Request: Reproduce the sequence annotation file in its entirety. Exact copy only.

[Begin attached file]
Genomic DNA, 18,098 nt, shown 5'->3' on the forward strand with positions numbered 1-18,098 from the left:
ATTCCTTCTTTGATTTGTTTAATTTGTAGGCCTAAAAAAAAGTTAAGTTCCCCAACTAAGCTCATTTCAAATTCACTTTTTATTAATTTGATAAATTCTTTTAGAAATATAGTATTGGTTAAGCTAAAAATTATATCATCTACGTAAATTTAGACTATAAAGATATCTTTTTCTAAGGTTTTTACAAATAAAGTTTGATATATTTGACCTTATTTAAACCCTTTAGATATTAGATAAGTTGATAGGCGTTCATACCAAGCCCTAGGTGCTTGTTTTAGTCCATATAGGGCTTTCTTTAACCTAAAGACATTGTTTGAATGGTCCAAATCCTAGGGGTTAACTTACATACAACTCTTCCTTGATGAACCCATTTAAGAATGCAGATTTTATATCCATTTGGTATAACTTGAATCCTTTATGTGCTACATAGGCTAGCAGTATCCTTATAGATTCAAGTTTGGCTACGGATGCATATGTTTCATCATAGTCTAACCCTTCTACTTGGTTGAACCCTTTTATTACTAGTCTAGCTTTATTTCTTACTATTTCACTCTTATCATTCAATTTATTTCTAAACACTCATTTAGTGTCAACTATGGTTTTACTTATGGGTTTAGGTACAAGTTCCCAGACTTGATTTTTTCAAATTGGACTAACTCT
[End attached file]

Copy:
Genomic DNA, 18,098 nt, shown 5'->3' on the forward strand with positions numbered 1-18,098 from the left:
ATTCCTTCTTTGATTTGTTTAATTTGTAGGCCTAAAAAAAAGTTAAGTTCCCCAACTAAGCTCATTTCAAATTCACTTTTTATTAATTTGATAAATTCTTTTAGAAATATAGTATTGGTTAAGCTAAAAATTATATCATCTACGTAAATTTAGACTATAAAGATATCTTTTTCTAAGGTTTTTACAAATAAAGTTTGATATATTTGACCTTATTTAAACCCTTTAGATATTAGATAAGTTGATAGGCGTTCATACCAAGCCCTAGGTGCTTGTTTTAGTCCATATAGGGCTTTCTTTAACCTAAAGACATTGTTTGAATGGTCCAAATCCTAGGGGTTAACTTACATACAACTCTTCCTTGATGAACCCATTTAAGAATGCAGATTTTATATCCATTTGGTATAACTTGAATCCTTTATGTGCTACATAGGCTAGCAGTATCCTTATAGATTCAAGTTTGGCTACGGATGCATATGTTTCATCATAGTCTAACCCTTCTACTTGGTTGAACCCTTTTATTACTAGTCTAGCTTTATTTCTTACTATTTCACTCTTATCATTCAATTTATTTCTAAACACTCATTTAGTGTCAACTATGGTTTTACTTATGGGTTTAGGTACAAGTTCCCAGACTTGATTTTTTCAAATTGGACTAACTCT